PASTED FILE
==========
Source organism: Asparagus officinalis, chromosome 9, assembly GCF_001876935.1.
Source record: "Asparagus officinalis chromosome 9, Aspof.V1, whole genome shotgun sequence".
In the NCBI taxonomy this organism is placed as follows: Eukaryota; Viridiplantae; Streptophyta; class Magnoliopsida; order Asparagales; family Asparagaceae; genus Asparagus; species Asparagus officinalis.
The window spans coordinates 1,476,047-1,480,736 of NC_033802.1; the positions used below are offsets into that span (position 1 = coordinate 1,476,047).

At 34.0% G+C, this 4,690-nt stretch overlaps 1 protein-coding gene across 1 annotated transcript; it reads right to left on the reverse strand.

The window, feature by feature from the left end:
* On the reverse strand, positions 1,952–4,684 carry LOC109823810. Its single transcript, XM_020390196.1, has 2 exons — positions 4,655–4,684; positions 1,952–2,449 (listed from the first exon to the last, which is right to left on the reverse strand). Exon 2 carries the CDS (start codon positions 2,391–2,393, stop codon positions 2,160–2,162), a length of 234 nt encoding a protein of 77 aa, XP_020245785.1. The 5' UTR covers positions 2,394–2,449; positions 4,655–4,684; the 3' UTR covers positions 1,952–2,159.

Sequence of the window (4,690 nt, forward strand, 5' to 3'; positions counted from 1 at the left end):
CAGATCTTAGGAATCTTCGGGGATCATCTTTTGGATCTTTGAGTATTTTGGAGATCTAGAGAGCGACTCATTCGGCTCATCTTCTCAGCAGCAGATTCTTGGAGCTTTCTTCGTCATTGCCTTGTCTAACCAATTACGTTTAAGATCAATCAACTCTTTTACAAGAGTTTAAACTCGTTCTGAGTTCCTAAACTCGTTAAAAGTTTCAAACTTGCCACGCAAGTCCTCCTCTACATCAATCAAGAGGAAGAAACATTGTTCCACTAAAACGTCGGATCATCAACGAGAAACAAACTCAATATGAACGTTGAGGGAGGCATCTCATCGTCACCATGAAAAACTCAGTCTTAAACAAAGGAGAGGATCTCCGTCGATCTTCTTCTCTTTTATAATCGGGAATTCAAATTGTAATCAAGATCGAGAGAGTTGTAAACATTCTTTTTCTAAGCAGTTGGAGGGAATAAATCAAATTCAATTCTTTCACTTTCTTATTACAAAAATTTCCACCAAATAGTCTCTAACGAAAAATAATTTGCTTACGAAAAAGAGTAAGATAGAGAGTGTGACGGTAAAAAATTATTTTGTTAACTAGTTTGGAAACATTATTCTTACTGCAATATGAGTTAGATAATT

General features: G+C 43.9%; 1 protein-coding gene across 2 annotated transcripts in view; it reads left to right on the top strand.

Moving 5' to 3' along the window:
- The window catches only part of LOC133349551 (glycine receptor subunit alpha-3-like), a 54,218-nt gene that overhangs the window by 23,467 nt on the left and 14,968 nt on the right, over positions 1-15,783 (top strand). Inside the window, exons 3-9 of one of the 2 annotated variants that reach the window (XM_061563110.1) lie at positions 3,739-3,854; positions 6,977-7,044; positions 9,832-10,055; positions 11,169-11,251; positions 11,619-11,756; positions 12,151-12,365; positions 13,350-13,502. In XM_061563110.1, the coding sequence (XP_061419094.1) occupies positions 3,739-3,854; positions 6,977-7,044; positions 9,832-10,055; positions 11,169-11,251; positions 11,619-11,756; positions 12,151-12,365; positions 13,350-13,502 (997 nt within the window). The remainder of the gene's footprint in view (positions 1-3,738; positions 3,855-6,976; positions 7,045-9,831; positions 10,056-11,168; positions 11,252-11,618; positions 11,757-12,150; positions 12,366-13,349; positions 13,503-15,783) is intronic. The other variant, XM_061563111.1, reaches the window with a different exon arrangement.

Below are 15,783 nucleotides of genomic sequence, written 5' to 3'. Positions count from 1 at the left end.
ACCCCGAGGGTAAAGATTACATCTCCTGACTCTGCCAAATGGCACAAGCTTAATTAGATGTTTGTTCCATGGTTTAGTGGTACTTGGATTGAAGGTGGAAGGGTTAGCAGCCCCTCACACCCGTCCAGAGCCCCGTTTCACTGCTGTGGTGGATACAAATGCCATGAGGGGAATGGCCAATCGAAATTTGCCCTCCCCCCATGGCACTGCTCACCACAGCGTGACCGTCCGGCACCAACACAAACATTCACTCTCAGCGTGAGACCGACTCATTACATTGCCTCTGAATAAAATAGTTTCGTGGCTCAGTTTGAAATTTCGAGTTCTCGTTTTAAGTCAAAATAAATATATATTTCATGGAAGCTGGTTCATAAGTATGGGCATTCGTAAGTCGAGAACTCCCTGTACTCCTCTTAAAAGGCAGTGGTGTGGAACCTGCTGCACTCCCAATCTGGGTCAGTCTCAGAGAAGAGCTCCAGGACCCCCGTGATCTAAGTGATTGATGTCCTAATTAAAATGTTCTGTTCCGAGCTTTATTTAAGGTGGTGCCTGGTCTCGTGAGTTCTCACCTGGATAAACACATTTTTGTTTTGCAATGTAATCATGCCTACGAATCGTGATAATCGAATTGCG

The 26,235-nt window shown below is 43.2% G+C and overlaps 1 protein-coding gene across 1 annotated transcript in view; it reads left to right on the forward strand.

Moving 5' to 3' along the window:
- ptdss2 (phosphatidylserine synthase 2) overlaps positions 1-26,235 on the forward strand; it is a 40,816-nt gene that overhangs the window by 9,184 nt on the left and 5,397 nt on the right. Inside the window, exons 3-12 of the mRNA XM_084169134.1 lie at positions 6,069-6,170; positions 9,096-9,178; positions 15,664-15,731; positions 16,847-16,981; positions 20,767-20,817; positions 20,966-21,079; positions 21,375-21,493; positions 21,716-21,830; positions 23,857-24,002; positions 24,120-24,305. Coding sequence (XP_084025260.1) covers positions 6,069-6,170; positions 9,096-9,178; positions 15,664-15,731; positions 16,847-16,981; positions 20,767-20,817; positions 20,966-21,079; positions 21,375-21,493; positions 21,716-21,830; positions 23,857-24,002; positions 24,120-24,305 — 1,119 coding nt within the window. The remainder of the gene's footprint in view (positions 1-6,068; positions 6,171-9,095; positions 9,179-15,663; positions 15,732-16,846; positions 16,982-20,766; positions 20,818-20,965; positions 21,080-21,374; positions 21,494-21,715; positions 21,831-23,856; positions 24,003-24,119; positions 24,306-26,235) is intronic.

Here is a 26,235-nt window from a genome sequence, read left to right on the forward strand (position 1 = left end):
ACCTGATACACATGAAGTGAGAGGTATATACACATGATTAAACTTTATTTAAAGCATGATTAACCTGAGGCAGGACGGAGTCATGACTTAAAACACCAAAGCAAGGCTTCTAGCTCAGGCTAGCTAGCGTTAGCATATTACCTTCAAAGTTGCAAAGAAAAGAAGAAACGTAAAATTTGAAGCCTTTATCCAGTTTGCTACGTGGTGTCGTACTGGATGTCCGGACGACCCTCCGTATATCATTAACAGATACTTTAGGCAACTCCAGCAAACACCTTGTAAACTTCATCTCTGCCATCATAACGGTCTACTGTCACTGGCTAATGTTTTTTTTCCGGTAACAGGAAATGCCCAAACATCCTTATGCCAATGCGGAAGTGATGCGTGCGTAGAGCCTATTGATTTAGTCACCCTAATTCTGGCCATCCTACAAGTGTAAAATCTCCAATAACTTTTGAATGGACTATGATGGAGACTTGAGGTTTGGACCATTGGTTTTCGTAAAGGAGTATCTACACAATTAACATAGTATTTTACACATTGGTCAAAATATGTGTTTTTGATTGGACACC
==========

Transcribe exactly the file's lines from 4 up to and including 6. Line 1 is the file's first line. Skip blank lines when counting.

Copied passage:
The window spans coordinates 1,476,047-1,480,736 of NC_033802.1; the positions used below are offsets into that span (position 1 = coordinate 1,476,047).

At 34.0% G+C, this 4,690-nt stretch overlaps 1 protein-coding gene across 1 annotated transcript; it reads right to left on the reverse strand.

The window, feature by feature from the left end: